Velocity and scale of the deployment of new and emerging technologies (of which generative AI is only one example) mandate that regulatory frameworks and approaches must be adopted on a global level. We must be able to harness new technologies in service of human dignity and fundamental rights.
To put it mildly, governance and regulatory mechanisms will evolve at a much slower pace than the technology is being deployed. In addition, Technology Governance is too important to be left solely to technologists, technocrats and lawyers. We must enable a whole of society approach. At this moment, all of the vast domain expertise of the international organizations must be focused and mobilized to develop innovations to make the technology work for all of humanity.
The current situation demands immediate action with a nimble solution to the governance problem. Below, we suggest a governance consortium to be created (in the short term at least); able to be activated immediately and to include many of the voices and expertise of those who have been systematically left out of the tech conversation on a global level.
The suggestion is to immediately constitute a Tech Governance General Assembly with membership from ALL of the international organizations. This would allow us to go beyond the digital expertise of an International Telecommunication Union ITU and governance expertise of a UNESCO to formally incorporate the domain expertise of the World Health Organization WHO, International Labor Organization ILO, Office of the High Commissioner for Human Rights OHCHR, UN Development Program UNDP, UN Environment UNEP, World Meteorological Organization WMO with its mighty IPCC, UN Framework on Climate Change Convention UNFCCC, UN High Commission on Refugees UNHCR, International Organization for Migration IOM, UN Women, UNICEF, UN Population Fund UNFPA, World Intellectual Property Organization WIPO, World Trade Organization WTO, UN Commission On Trade and Development UNCTAD, plus CERN or OECD (others please forgive us if we have inadvertently omitted you). Some of these organizations are actively thinking through these issues, some sadly do not have them yet on the official agenda. This mechanism would also help catalyze a formal exchange of ideas and mobilize deep domain expertise on the specific issues that technology might solve or permanently exacerbate. It might give us a better chance of understanding how to leave no one behind.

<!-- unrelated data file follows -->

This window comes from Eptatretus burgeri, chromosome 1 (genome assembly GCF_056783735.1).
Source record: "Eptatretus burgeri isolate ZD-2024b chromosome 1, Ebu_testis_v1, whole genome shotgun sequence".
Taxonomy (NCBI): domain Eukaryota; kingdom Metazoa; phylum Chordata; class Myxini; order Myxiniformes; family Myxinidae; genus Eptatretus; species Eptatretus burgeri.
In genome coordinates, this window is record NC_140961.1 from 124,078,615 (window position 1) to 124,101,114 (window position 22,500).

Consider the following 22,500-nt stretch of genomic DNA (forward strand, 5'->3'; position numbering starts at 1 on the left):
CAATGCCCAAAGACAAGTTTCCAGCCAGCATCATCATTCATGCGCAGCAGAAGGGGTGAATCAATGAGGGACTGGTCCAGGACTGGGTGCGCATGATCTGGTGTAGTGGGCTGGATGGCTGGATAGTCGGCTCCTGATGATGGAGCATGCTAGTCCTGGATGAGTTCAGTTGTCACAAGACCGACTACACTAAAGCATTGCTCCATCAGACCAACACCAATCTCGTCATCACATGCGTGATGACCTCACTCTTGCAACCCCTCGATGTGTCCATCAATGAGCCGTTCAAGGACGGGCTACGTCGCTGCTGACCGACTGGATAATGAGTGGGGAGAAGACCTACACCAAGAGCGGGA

The Secretariat would be selected from amongst these CURRENT international organizations who put themselves forward as leadership, with a Secretariat to serve on a revolving basis of 1, 2 or 5 years. The International Organizations that put themselves forth as Secretariat candidates would be responsible (for the first two terms) of supplying funding and infrastructure for a robust, high level, active and empowered Secretariat whilst long term funding issues are resolved.
5-7 International Organizations would serve on the ExCom, and 10-20 International Organizations on the Board, also on a staggered, revolving basis.
Most critically, EACH International Organization from the Assembly must in turn have a formal and empowered High Level Advisory Board of 10 experts, with no less than 7 from civil society and academia and 3 from the private sector and Member States (with both gender and regional balance respected).
These experts (with lived as well as formal expertise) would convene to debate, and commission research and position papers on their International Organization’s mission challenges and opportunities. With this they would begin to provide a forward thinking body of work incorporating the multi-disciplinary domain expertise necessary to actively inform a global governance conversation on technology.
With 10 International Organizations on the Steering Committee, with 10 Experts advising them (and perhaps other expert groups advising those experts) there would be at least 100 active global experts. Expertise would institutionally flow from fields as varied and critical to the human condition as health, work, climate, migration, peace and gender equality, working in tandem with connectivity/ bandwidth, education, development, trade, intellectual property/invention to make debated, discussed and potentially more holistic recommendations regarding the governance of what we now accept as a moment as profound as the invention of the printing press.
In this rapidly evolving environment new governance must provide leadership, and be both responsive and systemically inclusive – going beyond the important (yet narrow) domain expertise of technology, and of law. New systems must be invented. This proposal provides a first step to immediately activate an international conversation with institutions already in place and provide direction for a human rights-based, whole of society approach while the battlefield for a more permanent governance is played out.
(n.b. A suggestion for a larger systemic, institutional inclusion of civil society and academia into the governance and policy conversation will follow.)Last modified: September 26, 2023